I’m not particularly sociable today. If I had my way I would have stayed in bed. All day. Curled into a ball.
I’m writing through a particular madness. It’s had me for a few days now. I feel like I’m floating through a numb dumbness, answering questions when asked, nodding appropriately, making eye contact when necessary. I’m dodging decisions and putting off the things that should be done today but can wait until tomorrow or the week after.
I’m absolutely no help to anyone, except when I look directly at my wife and children and tell them I love them. With watering eyes. I’m as sensitive as a bee sting. I don’t trust myself to watch commercials because I know I’m easily manipulated by images of babies and puppies.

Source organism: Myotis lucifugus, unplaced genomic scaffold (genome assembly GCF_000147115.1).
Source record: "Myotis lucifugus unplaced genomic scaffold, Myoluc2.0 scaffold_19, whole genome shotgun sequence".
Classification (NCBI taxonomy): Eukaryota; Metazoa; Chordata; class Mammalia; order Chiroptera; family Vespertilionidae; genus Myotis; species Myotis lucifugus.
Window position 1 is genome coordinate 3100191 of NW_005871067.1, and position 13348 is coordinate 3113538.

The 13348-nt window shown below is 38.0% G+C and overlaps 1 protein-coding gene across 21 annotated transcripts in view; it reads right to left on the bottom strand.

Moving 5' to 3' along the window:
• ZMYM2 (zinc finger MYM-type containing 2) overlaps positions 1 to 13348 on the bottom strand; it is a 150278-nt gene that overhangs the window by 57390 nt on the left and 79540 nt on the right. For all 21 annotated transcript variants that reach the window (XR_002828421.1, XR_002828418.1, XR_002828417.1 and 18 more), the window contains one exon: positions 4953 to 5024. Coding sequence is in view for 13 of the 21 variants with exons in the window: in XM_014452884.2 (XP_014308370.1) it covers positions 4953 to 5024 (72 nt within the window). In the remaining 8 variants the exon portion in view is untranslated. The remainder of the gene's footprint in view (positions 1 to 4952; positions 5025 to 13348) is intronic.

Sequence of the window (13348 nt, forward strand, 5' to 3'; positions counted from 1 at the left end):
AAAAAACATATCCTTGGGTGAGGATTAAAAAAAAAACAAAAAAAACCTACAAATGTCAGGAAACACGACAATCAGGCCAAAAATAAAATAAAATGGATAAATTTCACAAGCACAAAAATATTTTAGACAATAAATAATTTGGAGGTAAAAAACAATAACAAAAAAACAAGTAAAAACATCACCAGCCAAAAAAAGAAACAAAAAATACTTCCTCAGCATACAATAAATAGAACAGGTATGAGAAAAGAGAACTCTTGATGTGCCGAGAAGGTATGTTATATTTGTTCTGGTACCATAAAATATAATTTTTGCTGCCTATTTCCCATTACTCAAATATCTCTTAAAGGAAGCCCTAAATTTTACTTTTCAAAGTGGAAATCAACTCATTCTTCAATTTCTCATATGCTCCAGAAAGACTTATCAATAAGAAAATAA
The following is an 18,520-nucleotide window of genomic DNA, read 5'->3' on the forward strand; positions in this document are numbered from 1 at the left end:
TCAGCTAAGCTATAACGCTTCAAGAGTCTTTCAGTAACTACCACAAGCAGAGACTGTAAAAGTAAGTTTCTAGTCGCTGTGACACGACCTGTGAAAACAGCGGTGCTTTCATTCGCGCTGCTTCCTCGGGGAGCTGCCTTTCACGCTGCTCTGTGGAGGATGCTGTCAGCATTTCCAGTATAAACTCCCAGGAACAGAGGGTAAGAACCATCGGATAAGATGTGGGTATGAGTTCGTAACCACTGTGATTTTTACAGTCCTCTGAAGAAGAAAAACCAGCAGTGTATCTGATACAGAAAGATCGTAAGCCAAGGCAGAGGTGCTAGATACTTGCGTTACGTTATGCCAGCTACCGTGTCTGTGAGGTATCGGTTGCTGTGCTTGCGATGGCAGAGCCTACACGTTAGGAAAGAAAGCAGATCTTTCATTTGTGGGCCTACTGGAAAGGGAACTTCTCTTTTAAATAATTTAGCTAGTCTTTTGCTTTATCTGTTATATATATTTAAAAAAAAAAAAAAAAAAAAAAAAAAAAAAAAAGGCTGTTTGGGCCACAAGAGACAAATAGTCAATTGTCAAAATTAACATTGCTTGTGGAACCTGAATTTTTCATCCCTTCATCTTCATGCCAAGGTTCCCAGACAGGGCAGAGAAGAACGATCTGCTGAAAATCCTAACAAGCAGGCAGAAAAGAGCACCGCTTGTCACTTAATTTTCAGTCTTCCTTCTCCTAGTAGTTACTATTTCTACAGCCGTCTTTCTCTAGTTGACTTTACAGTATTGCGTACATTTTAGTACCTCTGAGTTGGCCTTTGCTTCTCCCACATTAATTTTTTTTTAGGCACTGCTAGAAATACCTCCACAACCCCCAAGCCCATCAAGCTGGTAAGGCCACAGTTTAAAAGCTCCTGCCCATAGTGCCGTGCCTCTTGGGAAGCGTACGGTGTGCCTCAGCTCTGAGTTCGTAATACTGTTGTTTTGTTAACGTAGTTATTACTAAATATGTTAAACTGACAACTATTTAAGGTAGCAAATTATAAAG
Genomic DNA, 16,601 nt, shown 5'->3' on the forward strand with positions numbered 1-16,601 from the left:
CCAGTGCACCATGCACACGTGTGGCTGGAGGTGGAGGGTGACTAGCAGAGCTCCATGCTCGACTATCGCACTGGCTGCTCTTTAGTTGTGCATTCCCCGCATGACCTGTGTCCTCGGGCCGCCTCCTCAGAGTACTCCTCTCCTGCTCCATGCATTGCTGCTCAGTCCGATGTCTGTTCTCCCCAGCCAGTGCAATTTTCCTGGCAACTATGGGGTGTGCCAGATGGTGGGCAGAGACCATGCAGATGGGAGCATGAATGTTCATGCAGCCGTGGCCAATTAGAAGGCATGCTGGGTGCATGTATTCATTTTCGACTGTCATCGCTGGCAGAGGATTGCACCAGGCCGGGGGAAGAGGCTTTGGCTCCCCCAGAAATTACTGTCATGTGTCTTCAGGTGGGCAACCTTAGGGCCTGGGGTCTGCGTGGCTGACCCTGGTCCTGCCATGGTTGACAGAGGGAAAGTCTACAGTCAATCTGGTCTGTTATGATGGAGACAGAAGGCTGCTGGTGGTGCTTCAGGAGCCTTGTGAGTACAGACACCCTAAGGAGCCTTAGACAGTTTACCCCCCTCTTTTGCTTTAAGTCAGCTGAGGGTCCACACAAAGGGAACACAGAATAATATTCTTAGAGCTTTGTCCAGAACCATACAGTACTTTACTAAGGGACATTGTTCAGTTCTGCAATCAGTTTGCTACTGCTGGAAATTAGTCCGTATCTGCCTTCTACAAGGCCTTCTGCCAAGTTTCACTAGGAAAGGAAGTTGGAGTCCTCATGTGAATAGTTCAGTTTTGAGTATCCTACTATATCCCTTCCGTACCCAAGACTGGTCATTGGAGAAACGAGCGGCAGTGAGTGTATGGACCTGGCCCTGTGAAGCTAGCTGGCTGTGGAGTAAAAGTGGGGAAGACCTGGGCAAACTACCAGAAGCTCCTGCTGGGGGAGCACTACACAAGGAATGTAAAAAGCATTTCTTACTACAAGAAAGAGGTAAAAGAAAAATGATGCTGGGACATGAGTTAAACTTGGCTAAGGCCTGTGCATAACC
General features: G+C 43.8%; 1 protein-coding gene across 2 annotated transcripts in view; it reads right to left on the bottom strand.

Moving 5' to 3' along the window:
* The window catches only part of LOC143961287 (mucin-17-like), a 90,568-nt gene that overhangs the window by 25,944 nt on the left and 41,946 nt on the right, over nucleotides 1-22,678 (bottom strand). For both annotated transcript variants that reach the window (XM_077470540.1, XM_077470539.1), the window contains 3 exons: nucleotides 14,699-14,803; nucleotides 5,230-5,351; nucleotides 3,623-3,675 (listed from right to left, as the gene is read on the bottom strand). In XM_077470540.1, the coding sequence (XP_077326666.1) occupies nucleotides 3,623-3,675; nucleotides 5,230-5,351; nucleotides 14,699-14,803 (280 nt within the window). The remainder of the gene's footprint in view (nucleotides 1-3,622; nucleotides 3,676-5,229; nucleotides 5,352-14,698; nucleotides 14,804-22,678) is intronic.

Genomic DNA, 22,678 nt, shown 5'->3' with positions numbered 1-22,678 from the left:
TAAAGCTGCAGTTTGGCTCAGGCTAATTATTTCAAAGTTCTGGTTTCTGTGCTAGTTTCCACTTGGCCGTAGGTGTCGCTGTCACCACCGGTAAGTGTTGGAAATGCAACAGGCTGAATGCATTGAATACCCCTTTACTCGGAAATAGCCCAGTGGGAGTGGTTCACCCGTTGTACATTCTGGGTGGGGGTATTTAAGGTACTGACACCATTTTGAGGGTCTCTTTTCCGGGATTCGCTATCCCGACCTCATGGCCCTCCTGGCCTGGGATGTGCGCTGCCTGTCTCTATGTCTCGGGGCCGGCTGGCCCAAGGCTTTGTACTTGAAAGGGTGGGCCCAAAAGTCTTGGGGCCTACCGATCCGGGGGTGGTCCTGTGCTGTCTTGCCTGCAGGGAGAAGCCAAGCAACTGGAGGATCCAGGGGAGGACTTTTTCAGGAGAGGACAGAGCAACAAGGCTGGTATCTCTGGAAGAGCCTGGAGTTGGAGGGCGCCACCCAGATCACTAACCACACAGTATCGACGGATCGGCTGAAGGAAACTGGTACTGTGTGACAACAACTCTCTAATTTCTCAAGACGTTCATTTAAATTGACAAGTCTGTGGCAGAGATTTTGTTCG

I have to be aware of when I get like this. I have to watch for the signs. The shortness of breath, the thousand-yard stare, the anxiety. I can pull the shit together if I have a story meeting or an interview or if I’m on a panel. I just compartmentalize the crazy and go with what I imagine appears normal. This is complicated by the fact that I know that normal doesn’t really exist.
Watching babies and petting dogs helps. Maybe that’s why I write at cafes. I see a lot of babies, I pet a lot of dogs.
I suppose I feel too much. I remember my mother telling me when I was in high school that I was too sensitive. This was when I was supposed to testify against my father in court for not coming through on sending me to college, as he had promised in my parent’s divorce settlement three years before. I guess that whole thing must’ve made me just a little bit…sensitive.
I often feel shame for feeling too much, when I know that others deal with a kind of pain I’ve never encountered. The pain of war, of losing a child, of homelessness and absolute poverty. The pain of hunger. There are so many things that bring a person down.
One cannot discount one’s own pain, however. We cannot assign a point system to compare our pain against another’s.